People tend to sharpen details that make a good story and fit their existing views, and level the ones that are confusing, painful, or contradict pre-existing beliefs.

So here we have a belief-generating system: What you think is true is heavily based on what you’ve experienced, and you remember the parts of your experiences that make good stories, confirm stereotypes, and connect dots between other experiences.

Think of how complex the 2008 financial crisis was. There were billions of people making complex, emotional decisions at the same time. No one could keep track of everything. So in hindsight people tend to believe what makes sense to them, in simple narratives – the Fed ruined the economy, bailouts were unfair, wealth was destroyed. All of those could be true and believed by one person, but argued against by another person who experienced the same economy but remembers different details. Maybe the Fed saved the economy, bailouts were the best option, and it was the buying opportunity of a lifetime. Depends what you remember.

The dangerous thing is that beliefs based on experience seem evidence-based. But when we’re overwhelmed with observations in a complex world, we cherry-pick the most attractive evidence to appease our simple, story-loving minds.

It is far easier to fool yourself into believing a falsehood than admit a mistake. Changing your mind is rarer than it should be, leading us to cling to false beliefs.

Physicist Max Tegmark writes in the book This Will Make You Smarter:

The core of a scientific lifestyle is to change your mind when faced with information that disagrees with your views, avoiding intellectual inertia, yet many of us praise leaders who stubbornly stick to their views as “strong.” The great physicist Richard Feynman hailed “distrust of experts” as a cornerstone of science, yet herd mentality and blind faith in authority figures is widespread. Logic forms the basis of scientific reasoning, yet wishful thinking, irrational fears, and other cognitive biases often dominate decisions.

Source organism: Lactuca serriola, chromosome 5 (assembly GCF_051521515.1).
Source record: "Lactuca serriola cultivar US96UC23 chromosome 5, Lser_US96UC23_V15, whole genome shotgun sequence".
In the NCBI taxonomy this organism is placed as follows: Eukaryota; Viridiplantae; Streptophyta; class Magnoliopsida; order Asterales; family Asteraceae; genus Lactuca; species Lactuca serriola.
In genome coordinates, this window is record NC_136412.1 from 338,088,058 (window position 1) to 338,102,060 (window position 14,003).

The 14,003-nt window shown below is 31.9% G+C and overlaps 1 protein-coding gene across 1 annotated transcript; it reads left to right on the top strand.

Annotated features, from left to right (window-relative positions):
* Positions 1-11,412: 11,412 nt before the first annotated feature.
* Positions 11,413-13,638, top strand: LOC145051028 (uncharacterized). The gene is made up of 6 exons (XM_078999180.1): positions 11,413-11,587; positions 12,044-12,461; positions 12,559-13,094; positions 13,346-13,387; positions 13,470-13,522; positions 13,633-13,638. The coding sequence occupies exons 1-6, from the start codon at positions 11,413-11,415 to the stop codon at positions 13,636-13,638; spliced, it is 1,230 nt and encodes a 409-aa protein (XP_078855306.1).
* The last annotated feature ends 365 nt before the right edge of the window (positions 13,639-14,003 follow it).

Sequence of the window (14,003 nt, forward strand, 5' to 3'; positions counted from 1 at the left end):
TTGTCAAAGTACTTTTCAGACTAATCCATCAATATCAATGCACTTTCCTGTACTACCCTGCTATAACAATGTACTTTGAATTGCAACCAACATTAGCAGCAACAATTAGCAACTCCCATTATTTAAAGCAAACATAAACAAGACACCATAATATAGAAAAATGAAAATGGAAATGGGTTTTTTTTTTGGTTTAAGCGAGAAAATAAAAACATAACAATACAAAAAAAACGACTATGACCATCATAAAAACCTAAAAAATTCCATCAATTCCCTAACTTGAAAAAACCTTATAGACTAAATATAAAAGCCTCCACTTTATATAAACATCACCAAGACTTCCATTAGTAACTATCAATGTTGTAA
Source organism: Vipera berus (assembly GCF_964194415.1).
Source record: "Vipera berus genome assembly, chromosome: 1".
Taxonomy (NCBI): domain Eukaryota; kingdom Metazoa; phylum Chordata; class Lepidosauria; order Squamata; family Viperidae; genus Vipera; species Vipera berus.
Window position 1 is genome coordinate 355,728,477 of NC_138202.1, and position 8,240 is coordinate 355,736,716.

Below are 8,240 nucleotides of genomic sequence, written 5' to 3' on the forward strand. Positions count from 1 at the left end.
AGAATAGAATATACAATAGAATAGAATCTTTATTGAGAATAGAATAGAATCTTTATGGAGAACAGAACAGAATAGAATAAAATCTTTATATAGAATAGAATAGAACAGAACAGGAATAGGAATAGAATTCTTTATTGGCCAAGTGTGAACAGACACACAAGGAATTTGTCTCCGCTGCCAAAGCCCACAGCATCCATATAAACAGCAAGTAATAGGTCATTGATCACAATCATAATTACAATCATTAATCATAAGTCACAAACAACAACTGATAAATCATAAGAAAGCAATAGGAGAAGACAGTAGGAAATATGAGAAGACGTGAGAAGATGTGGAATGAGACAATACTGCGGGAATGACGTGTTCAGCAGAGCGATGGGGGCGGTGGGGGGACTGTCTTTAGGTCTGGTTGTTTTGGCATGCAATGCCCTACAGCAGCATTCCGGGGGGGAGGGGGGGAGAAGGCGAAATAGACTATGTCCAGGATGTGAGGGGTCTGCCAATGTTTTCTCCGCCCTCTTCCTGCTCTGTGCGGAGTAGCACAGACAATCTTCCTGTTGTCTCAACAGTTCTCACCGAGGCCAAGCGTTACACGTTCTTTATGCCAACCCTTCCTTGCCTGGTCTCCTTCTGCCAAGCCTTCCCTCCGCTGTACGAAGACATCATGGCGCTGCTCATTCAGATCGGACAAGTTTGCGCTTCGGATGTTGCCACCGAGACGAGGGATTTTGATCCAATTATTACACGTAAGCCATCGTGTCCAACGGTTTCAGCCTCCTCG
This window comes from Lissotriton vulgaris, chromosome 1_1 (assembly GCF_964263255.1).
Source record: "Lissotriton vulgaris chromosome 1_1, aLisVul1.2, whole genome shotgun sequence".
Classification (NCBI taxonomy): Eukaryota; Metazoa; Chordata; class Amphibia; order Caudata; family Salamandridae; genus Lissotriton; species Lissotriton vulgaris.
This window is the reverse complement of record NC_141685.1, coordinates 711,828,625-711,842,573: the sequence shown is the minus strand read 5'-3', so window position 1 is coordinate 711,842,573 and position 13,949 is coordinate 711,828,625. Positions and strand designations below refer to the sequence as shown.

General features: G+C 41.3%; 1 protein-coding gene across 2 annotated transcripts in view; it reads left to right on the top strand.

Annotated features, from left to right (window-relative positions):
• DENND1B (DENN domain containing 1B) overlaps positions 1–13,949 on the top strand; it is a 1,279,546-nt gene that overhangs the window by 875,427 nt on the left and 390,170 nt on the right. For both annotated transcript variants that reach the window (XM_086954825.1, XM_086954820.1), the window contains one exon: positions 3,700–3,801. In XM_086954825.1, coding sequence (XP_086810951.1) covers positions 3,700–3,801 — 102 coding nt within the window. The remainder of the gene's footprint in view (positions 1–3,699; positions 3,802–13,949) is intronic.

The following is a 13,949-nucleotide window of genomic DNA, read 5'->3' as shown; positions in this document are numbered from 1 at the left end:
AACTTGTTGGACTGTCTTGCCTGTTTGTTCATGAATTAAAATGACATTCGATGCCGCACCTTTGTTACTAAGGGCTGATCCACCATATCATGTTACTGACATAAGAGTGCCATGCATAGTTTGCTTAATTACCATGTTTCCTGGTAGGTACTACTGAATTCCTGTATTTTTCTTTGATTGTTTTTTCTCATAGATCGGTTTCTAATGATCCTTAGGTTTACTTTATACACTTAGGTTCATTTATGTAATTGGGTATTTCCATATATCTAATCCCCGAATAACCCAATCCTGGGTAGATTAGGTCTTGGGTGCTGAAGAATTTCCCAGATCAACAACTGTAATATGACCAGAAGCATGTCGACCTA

You can agree with every word written there and still struggle to change your mind – or take seriously those who do – for two reasons.

One, when you change your mind you can feel like all the hard-fought effort you put into establishing your previous beliefs was wasted. Even a little pain from that reality can be enough to persuade you to stick to the original belief.

Two, when you change your mind, moving from one belief to another, it can be hard to take the new belief seriously – changing beliefs offers proof that the new belief may be short-lived, especially in the eyes of others.

Both recognize an important truth: Beliefs are not just about what we know; They are social signals that offer clues about how we established our beliefs, our confidence in our intelligence, and our ability to pass reliable truth to other people. The quirk is that those signals can be counterintuitive: We should want an expert who is willing to change their mind, but what we actually want is someone who’s confident enough to never have to.

A lot of times we’re not interested in truth – we’re interested in the elimination of uncertainty, and that fact alone causes us to believe things that have little relation to reality.